FCC looks at la carte model for cable

In testimony before a Senate forum on indecency issues in November 2005, FCC Chairman Kevin Martin decried the increasing coarseness, violence, profanity and sex on television. He opined that one solution would be for cable operators to offer a family-friendly programming tier. It would allow parents to buy a package that excludes channels with racy programming. Alternatively, the chairman suggested that programming channels should be offered for sale on a channel-by-channel, or à la carte, basis.

The à la carte debate

The chairman's suggestion is completely opposite from an FCC staff report released in 2004, which concluded that à la carte is not economically feasible and could lead to higher prices and fewer programming choices for consumers. In his testimony, Martin disavowed that earlier report and said the FCC's staff would issue a corrected report in support of à la carte.

With his elevation to chairman, Martin is now in a position to direct the staff to take a more thorough look at the issue. The resulting new initiative is being used as a vehicle to promote Martin's long-expressed desire to clean up cable programming through the creation of family-friendly programming tiers.

Cable MSOs, satellite operators and cable programming networks have vehemently opposed à la carte requirements, insisting that an à la carte approach would lead to higher prices as channels raise fees to recoup lost audience reach and reduced ad revenues. The industry also claims that niche and new programming channels would fail en masse because large audiences would refuse to pay for channels that they have never heard of before. Moreover, cable operators and programming providers' agreements with one another often guarantee placement of certain channels on programming tiers that are available to the widest possible number of households.

While the FCC has not yet opened a proceeding to deal with the issue, the mere threat of an à la carte-friendly report has started producing the desired results from the cable operators. According to a cable industry representative, several major cable companies, including Comcast, Time Warner and Insight, plan to start selling family tiers over the next several months. The details of how these tiers will be structured and what channels will be included remain uncertain.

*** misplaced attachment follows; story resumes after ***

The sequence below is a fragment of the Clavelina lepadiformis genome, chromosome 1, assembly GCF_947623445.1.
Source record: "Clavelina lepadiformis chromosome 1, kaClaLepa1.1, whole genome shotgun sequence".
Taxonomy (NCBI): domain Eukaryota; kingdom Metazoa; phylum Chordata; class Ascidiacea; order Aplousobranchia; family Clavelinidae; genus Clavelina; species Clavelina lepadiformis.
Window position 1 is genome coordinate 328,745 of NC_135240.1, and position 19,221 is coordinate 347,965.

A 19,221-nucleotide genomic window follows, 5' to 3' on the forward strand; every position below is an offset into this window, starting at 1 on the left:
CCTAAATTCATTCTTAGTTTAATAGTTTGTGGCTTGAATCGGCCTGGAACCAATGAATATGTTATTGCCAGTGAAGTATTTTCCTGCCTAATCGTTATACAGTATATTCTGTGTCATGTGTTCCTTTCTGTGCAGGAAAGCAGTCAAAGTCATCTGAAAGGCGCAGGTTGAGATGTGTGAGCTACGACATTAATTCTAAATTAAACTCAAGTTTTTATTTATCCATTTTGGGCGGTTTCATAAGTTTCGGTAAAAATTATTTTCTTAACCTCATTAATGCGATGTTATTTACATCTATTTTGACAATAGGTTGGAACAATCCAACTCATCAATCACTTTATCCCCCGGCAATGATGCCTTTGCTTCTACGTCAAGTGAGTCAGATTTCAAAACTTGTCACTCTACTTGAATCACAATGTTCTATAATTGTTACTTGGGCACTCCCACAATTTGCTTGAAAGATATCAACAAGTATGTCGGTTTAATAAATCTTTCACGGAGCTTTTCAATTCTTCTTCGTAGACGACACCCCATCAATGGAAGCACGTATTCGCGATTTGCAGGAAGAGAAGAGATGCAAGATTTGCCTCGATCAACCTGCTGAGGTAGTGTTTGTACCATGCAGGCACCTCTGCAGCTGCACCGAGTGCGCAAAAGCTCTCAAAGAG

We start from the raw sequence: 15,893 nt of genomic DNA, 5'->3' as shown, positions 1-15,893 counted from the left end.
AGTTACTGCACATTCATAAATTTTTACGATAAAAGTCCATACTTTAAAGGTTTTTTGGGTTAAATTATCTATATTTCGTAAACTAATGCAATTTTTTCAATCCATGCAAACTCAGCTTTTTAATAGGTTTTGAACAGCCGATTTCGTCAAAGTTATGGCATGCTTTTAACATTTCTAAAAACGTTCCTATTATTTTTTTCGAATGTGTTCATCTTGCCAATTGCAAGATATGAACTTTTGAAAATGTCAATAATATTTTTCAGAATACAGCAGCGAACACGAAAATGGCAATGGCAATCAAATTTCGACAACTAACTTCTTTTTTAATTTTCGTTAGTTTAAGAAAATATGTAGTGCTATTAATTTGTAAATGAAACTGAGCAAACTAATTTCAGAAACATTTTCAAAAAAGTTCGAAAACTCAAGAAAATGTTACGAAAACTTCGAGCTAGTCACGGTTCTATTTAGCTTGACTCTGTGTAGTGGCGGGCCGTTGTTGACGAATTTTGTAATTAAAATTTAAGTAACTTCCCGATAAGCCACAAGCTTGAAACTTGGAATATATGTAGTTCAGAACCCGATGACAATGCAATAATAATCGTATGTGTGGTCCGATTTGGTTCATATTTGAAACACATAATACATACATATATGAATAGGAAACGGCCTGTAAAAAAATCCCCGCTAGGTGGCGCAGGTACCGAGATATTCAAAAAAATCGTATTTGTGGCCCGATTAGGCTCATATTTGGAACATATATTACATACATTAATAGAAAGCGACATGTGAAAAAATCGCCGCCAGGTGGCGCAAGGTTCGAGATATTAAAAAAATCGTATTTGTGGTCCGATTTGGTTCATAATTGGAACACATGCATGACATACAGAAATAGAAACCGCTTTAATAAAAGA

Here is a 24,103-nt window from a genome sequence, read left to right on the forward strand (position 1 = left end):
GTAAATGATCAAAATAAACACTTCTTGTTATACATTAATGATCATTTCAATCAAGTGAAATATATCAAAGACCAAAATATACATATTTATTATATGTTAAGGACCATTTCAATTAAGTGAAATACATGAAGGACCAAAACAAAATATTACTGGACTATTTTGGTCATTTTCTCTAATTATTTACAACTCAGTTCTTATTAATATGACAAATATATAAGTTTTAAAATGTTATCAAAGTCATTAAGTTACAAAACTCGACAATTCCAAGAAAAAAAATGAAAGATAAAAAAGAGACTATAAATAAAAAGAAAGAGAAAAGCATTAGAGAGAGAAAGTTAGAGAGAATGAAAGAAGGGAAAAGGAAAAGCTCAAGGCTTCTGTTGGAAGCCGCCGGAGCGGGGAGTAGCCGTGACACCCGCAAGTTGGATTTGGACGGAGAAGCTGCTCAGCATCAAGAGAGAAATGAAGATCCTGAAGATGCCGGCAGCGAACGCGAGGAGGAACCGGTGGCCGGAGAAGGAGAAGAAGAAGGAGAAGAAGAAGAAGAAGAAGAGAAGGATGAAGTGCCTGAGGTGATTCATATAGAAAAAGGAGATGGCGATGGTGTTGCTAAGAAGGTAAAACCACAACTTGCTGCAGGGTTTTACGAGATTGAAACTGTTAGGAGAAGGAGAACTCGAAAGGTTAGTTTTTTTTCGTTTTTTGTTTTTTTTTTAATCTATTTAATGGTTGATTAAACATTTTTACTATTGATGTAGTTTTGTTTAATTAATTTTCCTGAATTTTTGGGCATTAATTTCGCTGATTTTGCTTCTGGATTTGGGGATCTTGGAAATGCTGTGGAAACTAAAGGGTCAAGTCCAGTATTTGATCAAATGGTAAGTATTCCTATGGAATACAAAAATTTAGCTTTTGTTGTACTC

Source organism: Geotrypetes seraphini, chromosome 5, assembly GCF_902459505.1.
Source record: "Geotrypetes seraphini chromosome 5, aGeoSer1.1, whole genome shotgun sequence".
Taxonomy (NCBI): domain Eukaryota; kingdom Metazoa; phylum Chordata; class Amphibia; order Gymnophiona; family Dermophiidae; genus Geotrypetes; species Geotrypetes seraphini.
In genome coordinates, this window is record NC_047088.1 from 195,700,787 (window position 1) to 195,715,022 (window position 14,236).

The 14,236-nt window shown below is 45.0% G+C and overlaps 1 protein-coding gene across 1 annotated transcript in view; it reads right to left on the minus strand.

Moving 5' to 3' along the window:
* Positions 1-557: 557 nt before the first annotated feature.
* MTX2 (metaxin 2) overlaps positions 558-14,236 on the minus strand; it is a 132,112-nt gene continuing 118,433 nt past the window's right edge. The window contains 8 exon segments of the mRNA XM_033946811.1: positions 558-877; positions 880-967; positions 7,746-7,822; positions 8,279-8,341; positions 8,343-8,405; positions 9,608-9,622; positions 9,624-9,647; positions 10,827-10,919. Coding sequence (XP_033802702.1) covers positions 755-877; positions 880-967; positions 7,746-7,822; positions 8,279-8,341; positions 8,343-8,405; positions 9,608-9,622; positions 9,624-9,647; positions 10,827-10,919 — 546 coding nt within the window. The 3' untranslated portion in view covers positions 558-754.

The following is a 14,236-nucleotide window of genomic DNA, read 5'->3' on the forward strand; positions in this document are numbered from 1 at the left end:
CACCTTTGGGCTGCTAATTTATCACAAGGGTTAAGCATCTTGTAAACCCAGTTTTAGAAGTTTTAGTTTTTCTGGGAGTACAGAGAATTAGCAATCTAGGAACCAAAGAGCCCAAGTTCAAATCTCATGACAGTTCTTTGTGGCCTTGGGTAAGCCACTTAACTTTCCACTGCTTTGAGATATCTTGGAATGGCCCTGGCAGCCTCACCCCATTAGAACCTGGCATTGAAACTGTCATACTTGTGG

Clearing roadblocks to local cable competition

The commission has initiated a rulemaking to establish standards for preventing local franchising authorities (LFAs) from unreasonably refusing to award cable franchises to competitive entrants. The Notice of Proposed Rule Making (NPRM) seeks to further the FCC's interrelated goals of enhanced cable competition and accelerated broadband deployment and is responsive to recent initiatives by Verizon and AT&T to provide competitive video services.

In the NPRM, the commission tentatively concluded that the underlying section of the Communications Act — Section 621(a)(1) — should be interpreted to prohibit more than just the ultimate refusal by an LFA to award a franchise. The FCC believes that it has authority under the act to ensure that local franchising processes do not present unreasonable barriers to entry for competitive cable operators.

The commission also tentatively concluded that any law or regulation of a state or LFA that causes an unreasonable refusal to award a competitive franchise is deemed pre-empted and superseded by Section 621(a)(1). For instance, local standards requiring build-outs in low-income areas on unreasonably tight schedules would be subject to challenge under the proposed rules. But the commission's rules would not restrict LFAs from requiring new entrants to provide a reasonable complement of public, educational and government access channels.

Harry C. Martin is the immediate-past president of the Federal Communications Bar Association and a member of Fletcher, Heald and Hildreth.


April 1 is the deadline for television, LPTV, Class A and TV translators in Texas to file their 2006 renewal applications.

April 1 is the deadline for Texas TV stations to file, along with their renewal applications, their biennial ownership reports and EEO program reports. Class A TV stations in Texas must file EEO program reports with their renewals, but not ownership reports.

April 1 is the deadline for TV stations in Delaware and Pennsylvania to file their 2006 biennial reports.

April 1 is the start date for pre-filing renewal announcements for television stations, Class A stations and LPTV stations that originate programming in the states of Arizona, Idaho, Nevada, New Mexico, Utah and Wyoming, in anticipation of a June 1 renewal filing date.

Send questions and comments to:harry.martin@penton.com